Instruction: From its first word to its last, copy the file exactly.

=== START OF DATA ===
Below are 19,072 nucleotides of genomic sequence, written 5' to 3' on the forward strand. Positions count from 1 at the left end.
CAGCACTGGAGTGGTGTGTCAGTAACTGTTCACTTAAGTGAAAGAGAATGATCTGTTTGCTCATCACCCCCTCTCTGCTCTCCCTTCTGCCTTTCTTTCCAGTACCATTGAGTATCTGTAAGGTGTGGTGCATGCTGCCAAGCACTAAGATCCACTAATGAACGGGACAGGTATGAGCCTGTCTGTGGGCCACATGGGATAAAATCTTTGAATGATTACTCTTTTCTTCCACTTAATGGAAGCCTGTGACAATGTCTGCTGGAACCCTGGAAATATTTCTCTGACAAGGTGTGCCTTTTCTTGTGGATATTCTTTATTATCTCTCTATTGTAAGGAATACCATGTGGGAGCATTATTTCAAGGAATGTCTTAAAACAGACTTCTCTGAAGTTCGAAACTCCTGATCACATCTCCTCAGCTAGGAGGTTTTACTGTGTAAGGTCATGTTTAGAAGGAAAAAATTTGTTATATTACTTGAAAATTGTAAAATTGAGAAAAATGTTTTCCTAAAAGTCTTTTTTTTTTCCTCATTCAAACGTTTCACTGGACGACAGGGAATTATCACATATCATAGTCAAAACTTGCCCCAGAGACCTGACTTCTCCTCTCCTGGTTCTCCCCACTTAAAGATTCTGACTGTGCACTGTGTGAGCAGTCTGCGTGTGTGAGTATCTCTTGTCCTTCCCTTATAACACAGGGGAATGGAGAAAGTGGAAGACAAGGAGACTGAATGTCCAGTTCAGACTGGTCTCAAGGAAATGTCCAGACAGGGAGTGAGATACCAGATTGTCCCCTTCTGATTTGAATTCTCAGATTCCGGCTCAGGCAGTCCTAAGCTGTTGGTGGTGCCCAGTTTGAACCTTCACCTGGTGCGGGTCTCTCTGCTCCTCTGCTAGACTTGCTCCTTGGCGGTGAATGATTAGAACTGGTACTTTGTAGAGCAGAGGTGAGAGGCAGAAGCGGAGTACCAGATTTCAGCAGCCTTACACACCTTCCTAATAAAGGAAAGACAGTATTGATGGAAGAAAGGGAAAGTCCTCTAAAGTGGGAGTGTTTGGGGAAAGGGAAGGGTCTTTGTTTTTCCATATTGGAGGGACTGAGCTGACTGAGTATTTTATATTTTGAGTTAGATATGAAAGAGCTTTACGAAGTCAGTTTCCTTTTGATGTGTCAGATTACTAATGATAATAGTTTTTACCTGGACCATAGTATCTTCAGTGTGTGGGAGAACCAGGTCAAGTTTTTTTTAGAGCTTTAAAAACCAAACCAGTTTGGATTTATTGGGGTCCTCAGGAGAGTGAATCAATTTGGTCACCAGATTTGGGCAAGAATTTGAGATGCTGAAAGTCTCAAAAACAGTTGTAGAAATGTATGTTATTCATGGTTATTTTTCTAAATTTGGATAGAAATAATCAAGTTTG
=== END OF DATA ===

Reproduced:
Below are 19,072 nucleotides of genomic sequence, written 5' to 3' on the forward strand. Positions count from 1 at the left end.
CAGCACTGGAGTGGTGTGTCAGTAACTGTTCACTTAAGTGAAAGAGAATGATCTGTTTGCTCATCACCCCCTCTCTGCTCTCCCTTCTGCCTTTCTTTCCAGTACCATTGAGTATCTGTAAGGTGTGGTGCATGCTGCCAAGCACTAAGATCCACTAATGAACGGGACAGGTATGAGCCTGTCTGTGGGCCACATGGGATAAAATCTTTGAATGATTACTCTTTTCTTCCACTTAATGGAAGCCTGTGACAATGTCTGCTGGAACCCTGGAAATATTTCTCTGACAAGGTGTGCCTTTTCTTGTGGATATTCTTTATTATCTCTCTATTGTAAGGAATACCATGTGGGAGCATTATTTCAAGGAATGTCTTAAAACAGACTTCTCTGAAGTTCGAAACTCCTGATCACATCTCCTCAGCTAGGAGGTTTTACTGTGTAAGGTCATGTTTAGAAGGAAAAAATTTGTTATATTACTTGAAAATTGTAAAATTGAGAAAAATGTTTTCCTAAAAGTCTTTTTTTTTTCCTCATTCAAACGTTTCACTGGACGACAGGGAATTATCACATATCATAGTCAAAACTTGCCCCAGAGACCTGACTTCTCCTCTCCTGGTTCTCCCCACTTAAAGATTCTGACTGTGCACTGTGTGAGCAGTCTGCGTGTGTGAGTATCTCTTGTCCTTCCCTTATAACACAGGGGAATGGAGAAAGTGGAAGACAAGGAGACTGAATGTCCAGTTCAGACTGGTCTCAAGGAAATGTCCAGACAGGGAGTGAGATACCAGATTGTCCCCTTCTGATTTGAATTCTCAGATTCCGGCTCAGGCAGTCCTAAGCTGTTGGTGGTGCCCAGTTTGAACCTTCACCTGGTGCGGGTCTCTCTGCTCCTCTGCTAGACTTGCTCCTTGGCGGTGAATGATTAGAACTGGTACTTTGTAGAGCAGAGGTGAGAGGCAGAAGCGGAGTACCAGATTTCAGCAGCCTTACACACCTTCCTAATAAAGGAAAGACAGTATTGATGGAAGAAAGGGAAAGTCCTCTAAAGTGGGAGTGTTTGGGGAAAGGGAAGGGTCTTTGTTTTTCCATATTGGAGGGACTGAGCTGACTGAGTATTTTATATTTTGAGTTAGATATGAAAGAGCTTTACGAAGTCAGTTTCCTTTTGATGTGTCAGATTACTAATGATAATAGTTTTTACCTGGACCATAGTATCTTCAGTGTGTGGGAGAACCAGGTCAAGTTTTTTTTAGAGCTTTAAAAACCAAACCAGTTTGGATTTATTGGGGTCCTCAGGAGAGTGAATCAATTTGGTCACCAGATTTGGGCAAGAATTTGAGATGCTGAAAGTCTCAAAAACAGTTGTAGAAATGTATGTTATTCATGGTTATTTTTCTAAATTTGGATAGAAATAATCAAGTTTG